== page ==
Leadership: Overcoming Fear
In his first inaugural speech, Franklin Delano Roosevelt addressed a nation mired in the worst economic crisis in U.S. history. The economic outlook was more than bleak. Anyone who has seen the old movie or read Steinbeck’s Grapes of Wrath has some idea of the feeling of desperation that must have permeated the country. Our “Great Recession” seems far less formidable. FDR is a leader that did not adopt a “ride it out” or “hope for the best” position. He lead with vision and decisiveness. He identified and called out the main enemy of the crisis and met him in a rallying motivational speech to a paralyzed, troubled nation. He joined with his people in creating and executing solutions.
This great Nation will endure as it has endured, will revive and will prosper. So, first of all, let me assert my firm belief that the only thing we have to fear is fear itself—nameless, unreasoning, unjustified terror which paralyzes needed efforts to convert retreat into advance. FDR, March 4, 1933. (View entire speech at http://www.youtube.com/watch?v=MX_v0zxM23Q)
To be a leader you must have a clear and solemn understanding of your own fears and how others react to their own fears. Leadership is walking toward fearful obsticles and overcoming them with a plan of action that is both courageous and thoughtful. A true leader then motivates people to do what they never believed they could do.
What keeps a leader from leading is fear itself. She fears failing, being laughed at, hurt, ignored or marginalized. His fear is an insurmountable barrier to creativity. Fear will stop her from developing fantastic ideas let alone bringing them to the board room or manager’s meeting. Fear of rejection will prevent him from seeing things as they are, speaking her mind, or attempting the daring or weird solution necessary.
This is the day you can make a difference. Look at one problem, project or idea that is in front of you. Big or small, embedded in that project are a number of mind numbing, action killing fears. Find them and write them down.
Writing down your fears is first step to overcoming them. If you write down your fear you own it, it doesn’t own you.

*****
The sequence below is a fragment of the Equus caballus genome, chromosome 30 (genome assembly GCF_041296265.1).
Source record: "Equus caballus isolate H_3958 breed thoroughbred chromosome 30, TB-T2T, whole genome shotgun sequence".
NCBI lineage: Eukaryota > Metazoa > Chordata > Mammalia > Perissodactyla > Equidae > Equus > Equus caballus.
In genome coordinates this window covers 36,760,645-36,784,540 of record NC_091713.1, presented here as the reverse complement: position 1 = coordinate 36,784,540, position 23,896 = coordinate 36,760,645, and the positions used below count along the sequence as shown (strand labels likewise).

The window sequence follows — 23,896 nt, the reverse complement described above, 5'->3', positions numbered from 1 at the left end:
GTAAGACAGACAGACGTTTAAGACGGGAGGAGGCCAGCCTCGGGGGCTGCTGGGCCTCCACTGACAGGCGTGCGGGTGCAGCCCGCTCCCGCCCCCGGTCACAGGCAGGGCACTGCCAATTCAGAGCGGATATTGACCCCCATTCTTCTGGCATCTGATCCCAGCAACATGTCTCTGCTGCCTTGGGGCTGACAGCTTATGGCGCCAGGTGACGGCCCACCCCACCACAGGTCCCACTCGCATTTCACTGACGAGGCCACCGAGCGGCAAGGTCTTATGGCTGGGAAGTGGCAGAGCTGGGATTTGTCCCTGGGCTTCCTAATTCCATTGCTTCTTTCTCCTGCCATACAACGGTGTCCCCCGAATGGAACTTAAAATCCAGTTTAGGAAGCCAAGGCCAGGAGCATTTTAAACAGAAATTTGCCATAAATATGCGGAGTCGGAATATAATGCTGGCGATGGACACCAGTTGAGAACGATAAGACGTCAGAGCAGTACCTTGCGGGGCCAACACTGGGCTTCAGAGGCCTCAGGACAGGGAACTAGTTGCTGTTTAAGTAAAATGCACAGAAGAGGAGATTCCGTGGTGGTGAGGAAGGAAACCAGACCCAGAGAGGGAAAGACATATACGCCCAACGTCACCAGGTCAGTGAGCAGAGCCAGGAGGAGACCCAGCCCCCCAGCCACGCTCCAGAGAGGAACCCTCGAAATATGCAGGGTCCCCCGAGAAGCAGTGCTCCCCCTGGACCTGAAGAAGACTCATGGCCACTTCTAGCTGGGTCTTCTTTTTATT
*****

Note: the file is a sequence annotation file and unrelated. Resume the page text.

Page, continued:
Understand that this fear is in you. It is not external. The situation is not fear. The fear is your self preserving “lizard brain” (see Seth Godin in Linchpin) that stops you from finding solutions to those objective, external challenges.
You will not die from trying something new. It will feel like you are sure to be seriously injured. Your self protective systems will try to shield you from pain of judgment and criticism. Fear will attempt to paralyze you. Fearing you won’t be heard, you won’t speak. Fearing you won’t win you won’t compete. Fearing you won’t succeed you will hold back from giving it everything you have.
If you do not conquer your fears, you will do one of two things. You will shrink back in line, do only what you are told and quit on your project (become a bureaucrat worthy of being ignored). Or you will become a tyrant, dominating your landscape through blaming, intimidation and manipulation inciting the fears of the people around you. Neither is leadership. Both are rooted in “fear itself.”
Leaders recognize and conquer their fears. They write down and own their fears. They see fear as a path to success and work on their fear then the problems that were inflated or masked by fear. They ignore their self protective over reactions. They face down fear and design solutions.
Once free from their own fears, leaders lead. They motivate a group of capable people to find, speak and work from their own fear conquered creativity. The group works together to improve plans, take risks and execute their collective genius. Not every project succeeds, but the leader does not despair. She learns and tries again because the only thing this kind of leader has to fear is success itself.